Review of Brian Jones, Hell is Real (But I Hate to Admit It)

I have just received a review copy of a book by Brian Jones called Hell is Real (But I Hate to Admit It), published by David C. Cook—an excellent title, though I hate to admit it. The book also starts with one of the most gripping opening stories that I have come across. I am usually put off by the banal, formulaic anecdotes that seem to be the mandatory preface to popular Christian books, but this was an exception. Both the gist of the anecdote and the urgent, uncompromising argument of the book can be inferred from this loudly italicized paragraph, in which Jones reproaches himself for not taking hell seriously:

Let me get this straight: You’re willing to run into a burning building to save someone’s life, but non-Christians all around you are going to hell and you don’t believe it, let alone lift a finger to help.

Towards a useful narrative-historical theology

On this blog and in the books I have written in the last few years I have argued for an evangelical self-understanding that expresses its fidelity to scripture by means of what I think is most usefully classified as a narrative-historical hermeneutic. What I mean by this is that the theological content of the Bible, and of the New Testament in particular, in its various forms, is primarily meaningful—and sometimes only meaningful—in the context of the unfolding but circumscribed story of a people that claimed to be heirs of the promises made to Abraham.

Why we do not need theology

Is the Bible a collection of historical texts stuck in the past? Is it a sacred text that transcends and overrules its historical origins? Or do we somehow have to hold these two perspectives in tension?

By and large, historical-critical approaches to biblical interpretation assume the first perspective; popular faith-motivated approaches assume the second. Modern evangelical scholarship, meanwhile, generally wants to have its cake and eat it, holding out for some version of the third position: first, we establish what the text once meant; then we consider what it now means. But this is a rather unstable and perhaps even spurious compromise, and the Bible remains at the centre of a strenuous tug-of-war between the historians and the theologians.

Norway's day of fire and the challenge of Christian formation

There was an interview with a Lutheran priest on the radio this morning from the cathedral in Oslo. He spoke of how he had preached the peace of Christ every week… and then described the dreadful shock of learning that the bombing and killings had been carried out not by radical Islamists, as everyone had immediately assumed, but by a blond Norwegian who claimed to be a fundamentalist Christian. In fact, among the many thousands who were flocking to the cathedral to light candles and pray were a significant number of Muslims—refugees from countless, distant, bloody conflicts. One young Iraqi was thankful that the church was open for prayer to all who believed in God.

The state of theology and the role of freelance theologians

James K.A. Smith, who stayed in our house in the Hague with his family a few years back, wrote last week about the state of contemporary theology, complaining in particular about the “balkanization” of professional theology today. He attributes this—in part, at least—to a shift in the way theologians identify themselves. Traditionally theological identity was determined by denominational allegiance: Reformed, Roman Catholic, Lutheran. Now theologians appear to have developed a taste for more abstract and theory-laden labelling: “ecclesiocentric”, “apocalyptic”, “radically orthodox”.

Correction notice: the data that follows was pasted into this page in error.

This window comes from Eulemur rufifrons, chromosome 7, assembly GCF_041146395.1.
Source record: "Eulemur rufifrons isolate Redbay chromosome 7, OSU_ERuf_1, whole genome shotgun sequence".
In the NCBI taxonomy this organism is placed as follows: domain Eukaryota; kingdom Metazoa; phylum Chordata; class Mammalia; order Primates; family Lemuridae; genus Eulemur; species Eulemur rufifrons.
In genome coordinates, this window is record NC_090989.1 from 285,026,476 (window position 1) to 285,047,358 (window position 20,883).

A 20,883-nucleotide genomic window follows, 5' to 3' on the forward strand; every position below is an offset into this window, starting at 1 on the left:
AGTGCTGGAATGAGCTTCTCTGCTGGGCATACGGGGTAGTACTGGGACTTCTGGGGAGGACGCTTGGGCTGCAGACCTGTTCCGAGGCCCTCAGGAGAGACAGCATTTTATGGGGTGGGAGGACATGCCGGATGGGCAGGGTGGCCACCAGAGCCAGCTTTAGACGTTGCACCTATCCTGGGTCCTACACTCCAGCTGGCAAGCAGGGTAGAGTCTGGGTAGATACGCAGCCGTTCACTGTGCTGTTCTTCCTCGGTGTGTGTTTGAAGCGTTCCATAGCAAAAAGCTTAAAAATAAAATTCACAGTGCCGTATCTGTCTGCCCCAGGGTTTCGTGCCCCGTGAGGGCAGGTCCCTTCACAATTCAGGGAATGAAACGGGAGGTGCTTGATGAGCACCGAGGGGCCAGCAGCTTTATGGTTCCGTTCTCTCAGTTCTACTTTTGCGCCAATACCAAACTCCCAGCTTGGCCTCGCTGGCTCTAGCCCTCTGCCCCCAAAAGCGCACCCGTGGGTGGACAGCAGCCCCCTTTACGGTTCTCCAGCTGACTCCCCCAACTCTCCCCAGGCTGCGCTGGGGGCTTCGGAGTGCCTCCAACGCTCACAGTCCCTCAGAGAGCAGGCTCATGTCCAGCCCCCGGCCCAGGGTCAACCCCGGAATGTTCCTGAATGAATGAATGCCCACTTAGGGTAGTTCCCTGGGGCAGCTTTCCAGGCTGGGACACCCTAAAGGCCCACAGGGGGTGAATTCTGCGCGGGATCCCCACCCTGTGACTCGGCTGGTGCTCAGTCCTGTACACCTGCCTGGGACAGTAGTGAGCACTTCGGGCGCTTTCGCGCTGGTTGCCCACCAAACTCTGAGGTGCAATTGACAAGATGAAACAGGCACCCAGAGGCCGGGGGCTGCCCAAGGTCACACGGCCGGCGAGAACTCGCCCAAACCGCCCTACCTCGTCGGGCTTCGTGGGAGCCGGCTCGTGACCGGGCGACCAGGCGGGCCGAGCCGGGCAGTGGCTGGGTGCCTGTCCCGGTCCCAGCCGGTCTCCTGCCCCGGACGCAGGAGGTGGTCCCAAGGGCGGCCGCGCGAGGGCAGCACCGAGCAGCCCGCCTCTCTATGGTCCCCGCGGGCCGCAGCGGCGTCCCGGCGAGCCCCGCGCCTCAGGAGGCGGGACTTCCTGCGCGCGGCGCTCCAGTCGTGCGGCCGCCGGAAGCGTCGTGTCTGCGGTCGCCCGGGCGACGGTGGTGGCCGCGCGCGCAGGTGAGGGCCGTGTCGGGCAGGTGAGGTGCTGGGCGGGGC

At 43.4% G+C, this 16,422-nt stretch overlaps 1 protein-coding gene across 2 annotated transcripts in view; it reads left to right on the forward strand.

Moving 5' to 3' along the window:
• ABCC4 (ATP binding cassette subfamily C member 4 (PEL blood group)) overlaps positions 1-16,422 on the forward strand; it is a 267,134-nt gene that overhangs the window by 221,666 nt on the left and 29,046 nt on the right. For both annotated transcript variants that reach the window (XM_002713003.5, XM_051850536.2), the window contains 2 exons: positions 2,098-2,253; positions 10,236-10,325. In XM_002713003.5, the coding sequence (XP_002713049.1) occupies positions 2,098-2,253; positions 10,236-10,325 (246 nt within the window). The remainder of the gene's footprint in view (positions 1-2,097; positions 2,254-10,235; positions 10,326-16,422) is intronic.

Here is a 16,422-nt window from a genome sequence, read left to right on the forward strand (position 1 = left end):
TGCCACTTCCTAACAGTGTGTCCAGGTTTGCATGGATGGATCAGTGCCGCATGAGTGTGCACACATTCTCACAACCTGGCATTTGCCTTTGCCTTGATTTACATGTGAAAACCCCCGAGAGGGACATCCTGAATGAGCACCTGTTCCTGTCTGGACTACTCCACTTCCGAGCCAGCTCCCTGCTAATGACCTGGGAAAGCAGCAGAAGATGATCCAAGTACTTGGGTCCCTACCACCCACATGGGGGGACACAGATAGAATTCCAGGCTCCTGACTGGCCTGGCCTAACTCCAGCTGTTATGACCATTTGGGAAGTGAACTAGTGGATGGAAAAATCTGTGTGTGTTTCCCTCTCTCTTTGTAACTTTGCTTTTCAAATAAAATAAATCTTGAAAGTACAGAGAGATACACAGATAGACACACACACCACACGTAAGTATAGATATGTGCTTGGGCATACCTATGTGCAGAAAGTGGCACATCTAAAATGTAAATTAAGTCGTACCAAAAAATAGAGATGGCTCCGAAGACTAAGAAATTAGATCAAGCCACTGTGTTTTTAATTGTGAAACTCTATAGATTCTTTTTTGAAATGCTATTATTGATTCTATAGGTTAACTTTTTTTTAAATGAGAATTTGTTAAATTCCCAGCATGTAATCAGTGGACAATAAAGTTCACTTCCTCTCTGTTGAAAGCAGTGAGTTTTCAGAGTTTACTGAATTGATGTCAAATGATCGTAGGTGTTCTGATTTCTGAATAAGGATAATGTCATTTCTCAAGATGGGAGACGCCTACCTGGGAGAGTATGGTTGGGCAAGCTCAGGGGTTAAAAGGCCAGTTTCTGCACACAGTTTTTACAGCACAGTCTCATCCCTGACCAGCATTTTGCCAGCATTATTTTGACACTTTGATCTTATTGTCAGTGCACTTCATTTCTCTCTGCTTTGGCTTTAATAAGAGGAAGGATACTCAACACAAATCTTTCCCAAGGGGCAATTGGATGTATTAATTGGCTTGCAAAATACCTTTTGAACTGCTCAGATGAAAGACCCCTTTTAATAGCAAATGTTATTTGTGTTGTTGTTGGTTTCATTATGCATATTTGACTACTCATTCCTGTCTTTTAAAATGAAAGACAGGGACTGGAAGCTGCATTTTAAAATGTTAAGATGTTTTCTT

Putting the past and the future back into hermeneutics

Jeannine K. Brown has a very sensible introductory chapter to her book Scripture as Communication, in which she provides some straightforward definitions of the key terms in this field of study. So “hermeneutics” is the “analysis of what we do when we seek to understand the Bible, including its appropriation to the contemporary world”. “Meaning” is the “communicative intention of the author, which has been inscribed in the text and addressed to the intended audience for purposes of engagement”. “Exegesis” is the “task of carefully studying the Bible in order to determine as well as possible the author’s meaning in the original context of writing”. She then highlights three factors to which the exegete needs to pay attention in order to “bridge the cultural gap” between the original setting of the Bible and our own place in space and time. These are genre, literary context, and social setting. Finally, “contextualization” is the “task of bringing a biblical author’s meaning to bear in other times and cultures” (19-26).

Tim Gombis on the New Perspective (and why it doesn't go far enough)

The limitations of the New Perspective on Paul in its standard form can be illustrated from a piece by Tim Gombis. Tim strongly affirms the New Perspective and nicely expresses his bemusement over the “fear-mongering and hysteria” that the approach has generated in certain quarters. But when you read his summary of the core issues, it is apparent that what we are dealing with is a rather narrowly circumscribed debate about “Paul’s relationship to his Jewish heritage and his discussions related to the Mosaic Law”.

Which way did he go? The coming of the Son of Man and the theology of crisis

Two papers by the same person given at the SBL International Meeting in London this week cut across each other in a rather alarming fashion, in my view, creating a dangerous hermeneutical intersection, with the risk of a serious theological pile-up. Well, yes, that’s overstating it, but the two papers, when juxtaposed, certainly give some insight into the nature of the tension between a dogmatically driven theology and newer perspectives on the New Testament.

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